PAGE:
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Recent data suggest that thrombopoietin receptor agonists are safe and effective for the treatment of chronic immune thrombocytopenic purpura, or ITP, over at least 6 years.
Recent data suggest that thrombopoietin receptor agonists are safe and effective for the treatment of chronic immune thrombocytopenic purpura, or ITP, over at least 6 years. Long-term data on romiplostim (Nplate, Amgen) showed robust response in approximately 90% of patients compared to 60% to 70% response rates for conventional therapy. Concerns about deposition of reticulin in the bone marrow and resulting bone marrow fibrosis with cytopenia may be overblown.
"This gives clinicians confidence that they can use these agents for a significant length of time with continued efficacy and without major side effects," said David Kluter, MD, head of hematology at Boston's Massachusetts General Hospital. "In the past 4 years, we have not found any new class of side effects," he told Drug Topics. "Bone-marrow reticulation is not even a concern."
Open-label vs. standard of care
The ASH study presented 6 years of open-label study extension data."We presented data on almost 500 patient years of use at ASH," Kluter said. "It basically confirmed what we had published at 2 years and at 4 years. For patients who fail splenectomy, this is the only game in town."
Although ITP has long been referred to as idiopathic thrombocytopenic purpura, it is an autoimmune disorder characterized by thrombocytopenia, which can lead to serious bleeding events, said Michael Newton, assistant professor of clinical pharmacy and clinical specialist, hematology and oncology, West Virginia University School of Pharmacy, Morgantown. Platelet production is intact but platelets are destroyed in the peripheral circulation. The goal of thrombopoietin receptor agonist treatment is to increase platelet production to overcome the patient's immune response.
"ITP is not a common condition by any stretch," Newton said. "There are some very real long-term concerns about the safety of these drugs."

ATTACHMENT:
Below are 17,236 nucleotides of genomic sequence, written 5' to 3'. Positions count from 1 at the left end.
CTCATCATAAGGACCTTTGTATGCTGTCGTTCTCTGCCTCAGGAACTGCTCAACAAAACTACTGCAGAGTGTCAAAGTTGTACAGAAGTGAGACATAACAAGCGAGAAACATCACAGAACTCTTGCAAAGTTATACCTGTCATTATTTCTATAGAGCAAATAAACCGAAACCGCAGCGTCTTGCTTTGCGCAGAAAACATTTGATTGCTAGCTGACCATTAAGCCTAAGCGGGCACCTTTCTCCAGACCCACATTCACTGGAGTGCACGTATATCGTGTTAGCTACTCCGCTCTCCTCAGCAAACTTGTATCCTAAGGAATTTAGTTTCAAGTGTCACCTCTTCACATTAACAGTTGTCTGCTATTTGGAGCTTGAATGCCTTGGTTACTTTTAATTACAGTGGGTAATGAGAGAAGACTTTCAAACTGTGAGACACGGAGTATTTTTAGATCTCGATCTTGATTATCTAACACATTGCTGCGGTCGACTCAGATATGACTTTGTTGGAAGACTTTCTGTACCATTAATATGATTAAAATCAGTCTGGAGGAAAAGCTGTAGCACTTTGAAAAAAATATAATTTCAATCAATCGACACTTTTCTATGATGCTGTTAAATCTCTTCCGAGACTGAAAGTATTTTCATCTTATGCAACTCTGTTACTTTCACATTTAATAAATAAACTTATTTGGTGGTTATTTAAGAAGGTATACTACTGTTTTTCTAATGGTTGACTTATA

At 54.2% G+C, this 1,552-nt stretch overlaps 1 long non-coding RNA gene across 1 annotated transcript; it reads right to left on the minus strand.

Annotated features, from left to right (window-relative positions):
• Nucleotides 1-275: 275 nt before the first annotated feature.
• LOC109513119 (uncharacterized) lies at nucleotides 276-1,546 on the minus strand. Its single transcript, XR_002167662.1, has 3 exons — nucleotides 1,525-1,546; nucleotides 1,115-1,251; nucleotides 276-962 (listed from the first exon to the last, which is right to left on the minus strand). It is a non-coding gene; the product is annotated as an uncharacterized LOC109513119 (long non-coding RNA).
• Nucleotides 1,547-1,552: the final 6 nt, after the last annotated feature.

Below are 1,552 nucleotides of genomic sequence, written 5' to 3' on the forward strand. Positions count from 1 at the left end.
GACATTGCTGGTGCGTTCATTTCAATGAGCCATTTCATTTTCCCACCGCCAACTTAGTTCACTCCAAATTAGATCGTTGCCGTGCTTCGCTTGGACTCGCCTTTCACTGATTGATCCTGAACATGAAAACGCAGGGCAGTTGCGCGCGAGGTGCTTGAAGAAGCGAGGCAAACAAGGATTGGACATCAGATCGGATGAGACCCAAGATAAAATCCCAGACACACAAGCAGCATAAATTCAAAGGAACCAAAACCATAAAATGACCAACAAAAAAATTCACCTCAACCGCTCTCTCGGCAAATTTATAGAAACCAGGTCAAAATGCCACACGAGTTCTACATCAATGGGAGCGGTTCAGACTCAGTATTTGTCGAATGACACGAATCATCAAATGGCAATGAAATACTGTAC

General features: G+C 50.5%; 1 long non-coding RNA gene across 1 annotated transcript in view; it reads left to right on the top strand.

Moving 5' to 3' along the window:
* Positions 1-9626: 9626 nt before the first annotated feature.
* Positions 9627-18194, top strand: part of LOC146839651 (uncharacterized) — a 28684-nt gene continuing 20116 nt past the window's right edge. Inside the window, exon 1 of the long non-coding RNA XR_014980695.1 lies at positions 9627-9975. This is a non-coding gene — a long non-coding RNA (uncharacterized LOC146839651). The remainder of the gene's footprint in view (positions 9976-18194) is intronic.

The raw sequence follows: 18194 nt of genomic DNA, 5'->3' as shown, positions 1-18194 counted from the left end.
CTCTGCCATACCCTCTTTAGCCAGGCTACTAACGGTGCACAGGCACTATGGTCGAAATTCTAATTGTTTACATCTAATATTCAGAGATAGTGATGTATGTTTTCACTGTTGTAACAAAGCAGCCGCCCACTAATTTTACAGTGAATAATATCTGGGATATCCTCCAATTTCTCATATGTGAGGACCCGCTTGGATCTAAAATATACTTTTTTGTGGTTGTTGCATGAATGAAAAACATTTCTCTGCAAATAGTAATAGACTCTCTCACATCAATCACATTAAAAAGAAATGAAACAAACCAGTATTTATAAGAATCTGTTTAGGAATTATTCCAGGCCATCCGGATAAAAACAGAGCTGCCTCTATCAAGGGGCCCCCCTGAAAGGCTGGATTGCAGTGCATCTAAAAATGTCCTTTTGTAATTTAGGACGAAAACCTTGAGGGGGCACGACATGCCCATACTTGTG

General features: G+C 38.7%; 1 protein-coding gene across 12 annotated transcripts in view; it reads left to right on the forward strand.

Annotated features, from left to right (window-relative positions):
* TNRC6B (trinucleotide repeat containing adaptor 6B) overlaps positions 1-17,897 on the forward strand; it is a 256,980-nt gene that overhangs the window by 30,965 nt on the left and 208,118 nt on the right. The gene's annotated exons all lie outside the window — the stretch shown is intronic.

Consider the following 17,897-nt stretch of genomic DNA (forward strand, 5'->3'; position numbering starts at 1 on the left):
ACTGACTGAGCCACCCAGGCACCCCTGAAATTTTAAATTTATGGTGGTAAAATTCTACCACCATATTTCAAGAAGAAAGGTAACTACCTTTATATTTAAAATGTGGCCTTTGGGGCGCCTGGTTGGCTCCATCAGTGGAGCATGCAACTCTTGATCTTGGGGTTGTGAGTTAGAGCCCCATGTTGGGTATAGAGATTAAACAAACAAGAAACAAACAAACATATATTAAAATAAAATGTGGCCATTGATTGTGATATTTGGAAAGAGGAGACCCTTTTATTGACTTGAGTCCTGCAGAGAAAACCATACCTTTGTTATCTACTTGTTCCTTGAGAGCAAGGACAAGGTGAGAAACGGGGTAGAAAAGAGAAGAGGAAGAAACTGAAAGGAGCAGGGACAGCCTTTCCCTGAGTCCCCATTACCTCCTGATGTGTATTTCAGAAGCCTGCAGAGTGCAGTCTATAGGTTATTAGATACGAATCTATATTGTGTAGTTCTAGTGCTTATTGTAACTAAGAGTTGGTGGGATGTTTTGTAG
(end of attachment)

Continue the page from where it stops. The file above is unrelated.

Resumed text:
Concerns include increased risk of venous and arterial clotting, leukemia, antibody formation, and bone-marrow reticulin formation. An oral thrombopoietin receptor agonist, eltrombopag (Promacta, GlaxoSmithKline), also carries a black box warning for hepatotoxicity. As a subcutaneous injection, romiplostim is more difficult to administer but easier to titrate to the desired clinical effect. Both drugs are subject to prescribing and dispensing controls under Risk Evaluation and Mitigation Strategies, or REMS, required by FDA.
As an injectable, romiplostim is typically administered in a hospital or ambulatory care clinic, Newton said. Both prescriber and patient must be registered with NEXUS (Network of Experts Understanding and Supporting Nplate and Patients), the romiplostim REMS program, and the dispenser must maintain an accountability log.
"This could be a drug that is eventually seen in the community," he said. "Once a patient is on a stable dose, there is no reason not to have patients inject themselves. Although the drug is not yet labeled as such, they actually allowed self-injection in these studies."
REMS record-keeping may be a nuisance, but the real barrier to wider romi-plostim use is cost. The typical 20% copay can easily exceed $200 per week, Newton said, although the manufacturer has an active patient-assistance program.
Cost is also an issue for pharmacy. Doses are titrated to effect and can vary from 1 to 10 µg/kg/week. The typical dose is 2 to 5 µg/kg/week, Newton explained, which works out to 150 to 500 µg for most patients. The drug is available in single-use vials of 250 µg or 500 µg. Because the injected amount may be small, it is important to use a syringe with 0.01-mL gradations.
"The important thing is to use the smallest possible vial," he said. "You don't want to give a patient 100 µg out of a 500-µg vial and flush $1,000 down the toilet."